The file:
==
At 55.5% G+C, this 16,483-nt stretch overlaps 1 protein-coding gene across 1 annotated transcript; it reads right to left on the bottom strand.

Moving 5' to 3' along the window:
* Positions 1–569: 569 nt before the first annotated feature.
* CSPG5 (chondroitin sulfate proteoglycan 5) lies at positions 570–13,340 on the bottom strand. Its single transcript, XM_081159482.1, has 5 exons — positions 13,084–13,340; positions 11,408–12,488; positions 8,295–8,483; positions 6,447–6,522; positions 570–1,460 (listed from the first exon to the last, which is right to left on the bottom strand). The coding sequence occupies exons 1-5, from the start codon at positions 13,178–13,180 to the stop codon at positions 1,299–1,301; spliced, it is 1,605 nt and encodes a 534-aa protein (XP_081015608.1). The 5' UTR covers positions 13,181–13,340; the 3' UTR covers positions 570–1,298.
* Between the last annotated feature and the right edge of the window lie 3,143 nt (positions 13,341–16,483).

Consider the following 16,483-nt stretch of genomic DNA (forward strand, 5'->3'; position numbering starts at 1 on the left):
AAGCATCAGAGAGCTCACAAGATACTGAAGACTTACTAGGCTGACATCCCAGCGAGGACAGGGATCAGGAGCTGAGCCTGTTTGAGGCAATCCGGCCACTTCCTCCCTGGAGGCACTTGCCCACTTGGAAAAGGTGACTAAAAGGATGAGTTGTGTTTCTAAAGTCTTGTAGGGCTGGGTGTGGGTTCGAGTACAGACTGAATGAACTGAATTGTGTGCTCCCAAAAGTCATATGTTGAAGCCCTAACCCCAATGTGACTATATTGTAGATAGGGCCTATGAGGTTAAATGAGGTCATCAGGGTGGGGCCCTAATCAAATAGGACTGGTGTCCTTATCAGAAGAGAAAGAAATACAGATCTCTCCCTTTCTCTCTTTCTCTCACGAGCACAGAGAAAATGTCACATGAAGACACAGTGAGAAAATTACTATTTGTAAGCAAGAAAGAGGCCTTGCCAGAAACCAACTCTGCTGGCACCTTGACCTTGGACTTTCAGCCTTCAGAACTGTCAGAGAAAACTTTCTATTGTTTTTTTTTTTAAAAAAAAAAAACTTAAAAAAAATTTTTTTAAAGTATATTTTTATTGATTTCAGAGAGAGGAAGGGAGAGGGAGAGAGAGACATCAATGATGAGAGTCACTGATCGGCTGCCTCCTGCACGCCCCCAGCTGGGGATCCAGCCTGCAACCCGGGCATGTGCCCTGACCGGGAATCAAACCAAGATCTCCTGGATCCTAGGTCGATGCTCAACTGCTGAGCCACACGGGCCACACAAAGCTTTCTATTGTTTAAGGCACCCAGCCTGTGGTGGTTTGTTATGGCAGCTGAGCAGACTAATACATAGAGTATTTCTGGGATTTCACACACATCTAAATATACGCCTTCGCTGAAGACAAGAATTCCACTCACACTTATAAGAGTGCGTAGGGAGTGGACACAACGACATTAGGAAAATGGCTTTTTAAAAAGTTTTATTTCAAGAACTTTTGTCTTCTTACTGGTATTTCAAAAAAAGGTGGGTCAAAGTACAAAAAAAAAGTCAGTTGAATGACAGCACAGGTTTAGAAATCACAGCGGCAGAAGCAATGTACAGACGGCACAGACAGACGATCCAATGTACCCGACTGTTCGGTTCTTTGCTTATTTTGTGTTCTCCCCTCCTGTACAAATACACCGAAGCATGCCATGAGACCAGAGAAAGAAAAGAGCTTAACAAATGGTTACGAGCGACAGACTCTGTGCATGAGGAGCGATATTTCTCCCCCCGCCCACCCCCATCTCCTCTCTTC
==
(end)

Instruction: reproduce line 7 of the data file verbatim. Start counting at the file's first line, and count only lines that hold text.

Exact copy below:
AAGCATCAGAGAGCTCACAAGATACTGAAGACTTACTAGGCTGACATCCCAGCGAGGACAGGGATCAGGAGCTGAGCCTGTTTGAGGCAATCCGGCCACTTCCTCCCTGGAGGCACTTGCCCACTTGGAAAAGGTGACTAAAAGGATGAGTTGTGTTTCTAAAGTCTTGTAGGGCTGGGTGTGGGTTCGAGTACAGACTGAATGAACTGAATTGTGTGCTCCCAAAAGTCATATGTTGAAGCCCTAACCCCAATGTGACTATATTGTAGATAGGGCCTATGAGGTTAAATGAGGTCATCAGGGTGGGGCCCTAATCAAATAGGACTGGTGTCCTTATCAGAAGAGAAAGAAATACAGATCTCTCCCTTTCTCTCTTTCTCTCACGAGCACAGAGAAAATGTCACATGAAGACACAGTGAGAAAATTACTATTTGTAAGCAAGAAAGAGGCCTTGCCAGAAACCAACTCTGCTGGCACCTTGACCTTGGACTTTCAGCCTTCAGAACTGTCAGAGAAAACTTTCTATTGTTTTTTTTTTTAAAAAAAAAAAACTTAAAAAAAATTTTTTTAAAGTATATTTTTATTGATTTCAGAGAGAGGAAGGGAGAGGGAGAGAGAGACATCAATGATGAGAGTCACTGATCGGCTGCCTCCTGCACGCCCCCAGCTGGGGATCCAGCCTGCAACCCGGGCATGTGCCCTGACCGGGAATCAAACCAAGATCTCCTGGATCCTAGGTCGATGCTCAACTGCTGAGCCACACGGGCCACACAAAGCTTTCTATTGTTTAAGGCACCCAGCCTGTGGTGGTTTGTTATGGCAGCTGAGCAGACTAATACATAGAGTATTTCTGGGATTTCACACACATCTAAATATACGCCTTCGCTGAAGACAAGAATTCCACTCACACTTATAAGAGTGCGTAGGGAGTGGACACAACGACATTAGGAAAATGGCTTTTTAAAAAGTTTTATTTCAAGAACTTTTGTCTTCTTACTGGTATTTCAAAAAAAGGTGGGTCAAAGTACAAAAAAAAAGTCAGTTGAATGACAGCACAGGTTTAGAAATCACAGCGGCAGAAGCAATGTACAGACGGCACAGACAGACGATCCAATGTACCCGACTGTTCGGTTCTTTGCTTATTTTGTGTTCTCCCCTCCTGTACAAATACACCGAAGCATGCCATGAGACCAGAGAAAGAAAAGAGCTTAACAAATGGTTACGAGCGACAGACTCTGTGCATGAGGAGCGATATTTCTCCCCCCGCCCACCCCCATCTCCTCTCTTC